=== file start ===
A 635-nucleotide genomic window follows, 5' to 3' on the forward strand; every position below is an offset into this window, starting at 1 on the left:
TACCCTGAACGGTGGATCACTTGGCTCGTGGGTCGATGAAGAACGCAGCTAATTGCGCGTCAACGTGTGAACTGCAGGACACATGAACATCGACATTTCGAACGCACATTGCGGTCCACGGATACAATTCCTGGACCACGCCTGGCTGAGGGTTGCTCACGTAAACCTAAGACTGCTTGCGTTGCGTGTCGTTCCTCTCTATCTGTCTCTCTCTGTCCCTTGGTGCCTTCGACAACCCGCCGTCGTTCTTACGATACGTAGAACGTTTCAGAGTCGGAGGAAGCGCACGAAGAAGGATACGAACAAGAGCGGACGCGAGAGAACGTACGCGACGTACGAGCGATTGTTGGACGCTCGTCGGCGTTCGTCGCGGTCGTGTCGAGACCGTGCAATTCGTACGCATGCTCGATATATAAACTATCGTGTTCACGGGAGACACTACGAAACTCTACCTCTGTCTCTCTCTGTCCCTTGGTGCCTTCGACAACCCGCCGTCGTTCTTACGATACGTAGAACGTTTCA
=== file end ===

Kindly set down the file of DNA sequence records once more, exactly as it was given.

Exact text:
A 635-nucleotide genomic window follows, 5' to 3' on the forward strand; every position below is an offset into this window, starting at 1 on the left:
TACCCTGAACGGTGGATCACTTGGCTCGTGGGTCGATGAAGAACGCAGCTAATTGCGCGTCAACGTGTGAACTGCAGGACACATGAACATCGACATTTCGAACGCACATTGCGGTCCACGGATACAATTCCTGGACCACGCCTGGCTGAGGGTTGCTCACGTAAACCTAAGACTGCTTGCGTTGCGTGTCGTTCCTCTCTATCTGTCTCTCTCTGTCCCTTGGTGCCTTCGACAACCCGCCGTCGTTCTTACGATACGTAGAACGTTTCAGAGTCGGAGGAAGCGCACGAAGAAGGATACGAACAAGAGCGGACGCGAGAGAACGTACGCGACGTACGAGCGATTGTTGGACGCTCGTCGGCGTTCGTCGCGGTCGTGTCGAGACCGTGCAATTCGTACGCATGCTCGATATATAAACTATCGTGTTCACGGGAGACACTACGAAACTCTACCTCTGTCTCTCTCTGTCCCTTGGTGCCTTCGACAACCCGCCGTCGTTCTTACGATACGTAGAACGTTTCA